Firefighters climb for a cause
Last updated 3/21/2023 at Noon
Each year in March, a team of firefighter-athletes from Sisters Country joins a couple thousand of their peers for a grueling climb up the stairway of a skyscraper in Seattle, Washington.
It’s a great way to build and test fitness for a physically demanding job — but more than that, it is an opportunity to serve a cause that is meaningful — sometimes very personally — to those first responders.
A cadre of Sisters and Cloverdale firefighters loaded with more than 60 pounds of gear, and operating breathing apparatus, climbed 69 flights of stairs in Seattle’s Columbia Tower, taking 1,356 steps to cover 788 vertical feet of climb in the 32nd Leukemia & Lymphoma Society Firefighter Stairclimb.
The event is the world’s largest “on-air” stairclimb competition for career, volunteer, or retired firefighters. Competitors commit to raising a minimum of $300 per person for the Leukemia & Lymphoma Society.
Sisters-Camp Sherman Fire District Deputy Chief Tim Craig told The Nugget, “So far our team has raised a little over $16,000. Our goal was $10,000, so we’ve blown way past that.”
In aggregate, the event has raised millions of dollars into research around blood cancers and to support those who have been diagnosed and their families. That impact is a motivator for the participants, according to Cloverdale firefighter and Sisters volunteer Travis Bootes, who serves as team captain.
“Some of us have had close encounters with people with cancer, so it hits close to home,” he said.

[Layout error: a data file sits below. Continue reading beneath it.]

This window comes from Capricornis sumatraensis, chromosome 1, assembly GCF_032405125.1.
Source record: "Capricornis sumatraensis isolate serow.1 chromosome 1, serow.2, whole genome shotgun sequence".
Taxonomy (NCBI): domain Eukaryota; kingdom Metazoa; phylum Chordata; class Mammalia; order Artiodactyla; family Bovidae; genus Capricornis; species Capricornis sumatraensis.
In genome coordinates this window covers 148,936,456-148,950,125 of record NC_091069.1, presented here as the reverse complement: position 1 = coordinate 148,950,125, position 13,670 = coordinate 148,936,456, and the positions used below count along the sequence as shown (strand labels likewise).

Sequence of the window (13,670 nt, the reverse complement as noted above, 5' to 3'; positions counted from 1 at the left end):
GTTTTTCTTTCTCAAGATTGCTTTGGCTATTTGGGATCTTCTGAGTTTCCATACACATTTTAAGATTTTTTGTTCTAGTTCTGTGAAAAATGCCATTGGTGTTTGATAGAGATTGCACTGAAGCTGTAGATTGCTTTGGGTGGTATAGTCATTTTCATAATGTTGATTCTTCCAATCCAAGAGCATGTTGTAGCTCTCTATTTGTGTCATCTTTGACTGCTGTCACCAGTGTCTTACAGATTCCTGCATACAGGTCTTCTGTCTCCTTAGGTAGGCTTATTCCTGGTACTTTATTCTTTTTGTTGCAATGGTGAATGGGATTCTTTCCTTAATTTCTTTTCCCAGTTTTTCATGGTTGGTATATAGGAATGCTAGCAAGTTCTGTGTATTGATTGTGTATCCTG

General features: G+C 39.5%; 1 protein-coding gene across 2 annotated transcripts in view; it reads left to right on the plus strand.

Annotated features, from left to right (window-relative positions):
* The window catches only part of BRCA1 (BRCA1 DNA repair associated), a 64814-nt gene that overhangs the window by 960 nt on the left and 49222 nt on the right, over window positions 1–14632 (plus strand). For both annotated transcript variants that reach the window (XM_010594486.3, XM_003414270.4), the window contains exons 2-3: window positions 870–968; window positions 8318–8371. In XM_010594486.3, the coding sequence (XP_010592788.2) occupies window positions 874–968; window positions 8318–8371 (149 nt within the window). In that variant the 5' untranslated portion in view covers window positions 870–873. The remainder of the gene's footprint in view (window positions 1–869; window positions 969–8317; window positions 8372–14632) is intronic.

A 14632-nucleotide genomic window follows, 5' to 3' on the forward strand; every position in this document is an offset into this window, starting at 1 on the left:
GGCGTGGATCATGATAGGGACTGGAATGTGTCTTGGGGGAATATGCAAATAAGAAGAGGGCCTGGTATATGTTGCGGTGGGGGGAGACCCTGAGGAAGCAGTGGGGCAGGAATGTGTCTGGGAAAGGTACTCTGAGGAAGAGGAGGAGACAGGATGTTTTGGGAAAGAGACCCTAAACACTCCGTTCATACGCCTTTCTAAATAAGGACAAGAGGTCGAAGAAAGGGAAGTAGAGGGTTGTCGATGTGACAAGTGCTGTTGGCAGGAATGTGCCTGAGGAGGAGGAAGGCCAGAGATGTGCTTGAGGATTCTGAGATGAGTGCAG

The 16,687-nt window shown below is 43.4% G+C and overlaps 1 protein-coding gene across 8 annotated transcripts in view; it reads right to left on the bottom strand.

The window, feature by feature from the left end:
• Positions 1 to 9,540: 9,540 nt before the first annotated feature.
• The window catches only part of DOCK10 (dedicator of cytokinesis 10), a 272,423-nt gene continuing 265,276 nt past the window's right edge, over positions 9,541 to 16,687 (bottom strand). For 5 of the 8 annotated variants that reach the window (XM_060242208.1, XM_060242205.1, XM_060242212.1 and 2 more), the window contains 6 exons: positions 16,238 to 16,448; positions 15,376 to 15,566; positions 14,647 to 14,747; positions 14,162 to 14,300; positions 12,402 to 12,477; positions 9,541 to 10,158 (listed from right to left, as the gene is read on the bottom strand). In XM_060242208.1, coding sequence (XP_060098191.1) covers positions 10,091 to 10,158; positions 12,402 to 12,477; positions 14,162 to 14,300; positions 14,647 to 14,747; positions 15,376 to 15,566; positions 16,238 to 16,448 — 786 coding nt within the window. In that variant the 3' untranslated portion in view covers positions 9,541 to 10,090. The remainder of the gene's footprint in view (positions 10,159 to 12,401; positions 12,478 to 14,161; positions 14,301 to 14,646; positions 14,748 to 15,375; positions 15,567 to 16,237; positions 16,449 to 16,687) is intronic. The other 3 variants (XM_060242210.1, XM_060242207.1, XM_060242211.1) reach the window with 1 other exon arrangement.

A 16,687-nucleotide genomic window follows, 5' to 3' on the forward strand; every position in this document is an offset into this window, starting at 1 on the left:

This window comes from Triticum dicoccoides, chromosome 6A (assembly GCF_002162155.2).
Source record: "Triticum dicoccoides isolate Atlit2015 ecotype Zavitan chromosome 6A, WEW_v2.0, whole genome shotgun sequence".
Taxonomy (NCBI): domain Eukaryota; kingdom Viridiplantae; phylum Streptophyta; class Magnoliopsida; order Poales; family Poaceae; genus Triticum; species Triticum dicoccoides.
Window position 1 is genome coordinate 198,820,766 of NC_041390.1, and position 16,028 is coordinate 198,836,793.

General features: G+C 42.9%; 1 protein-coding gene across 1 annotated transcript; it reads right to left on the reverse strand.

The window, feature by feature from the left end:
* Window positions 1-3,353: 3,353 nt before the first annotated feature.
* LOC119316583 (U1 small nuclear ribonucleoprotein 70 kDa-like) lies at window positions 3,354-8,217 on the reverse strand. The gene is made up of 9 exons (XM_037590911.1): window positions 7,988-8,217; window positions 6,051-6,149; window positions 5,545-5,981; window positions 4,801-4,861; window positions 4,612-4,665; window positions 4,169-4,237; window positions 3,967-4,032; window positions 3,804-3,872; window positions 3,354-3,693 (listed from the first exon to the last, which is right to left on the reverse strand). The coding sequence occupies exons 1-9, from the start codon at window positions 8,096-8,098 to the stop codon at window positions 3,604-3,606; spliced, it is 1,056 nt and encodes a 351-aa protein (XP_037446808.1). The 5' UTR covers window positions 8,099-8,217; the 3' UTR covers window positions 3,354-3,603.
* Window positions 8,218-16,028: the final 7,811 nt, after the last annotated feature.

The event poses a real challenge. Climbing while on a breathing apparatus requires careful regulation of breathing while under the considerable strain of steady climbing with a heavy load. A few participants perform the full climb on one bottle of oxygen; most do at least one swap, which demands speed and skill to accomplish without burning too much time off the clock.
“Start slow and steady, finish slow and steady,” said Chief Craig. “That ultimately leads to a better time.”
Each team member is responsible for their own training. The best way to train for the climb is to climb stairs — but Sisters doesn’t offer any skyscrapers to train in. So the athletes work out on a stair mill (a gym apparatus), using weighted vests to simulate the load of turnouts and gear. There are mask devices that can be used to simulate the breathing restrictions of apparatus.
Bootes is a big believer in training hard.
“The more we train in full gear, the better we are across the board,” he said.
Rob Harrison, 49, was the team standout, turning in a time of 19:10.
“The oldest member of our team raised the most money and had the best time,” Bootes said.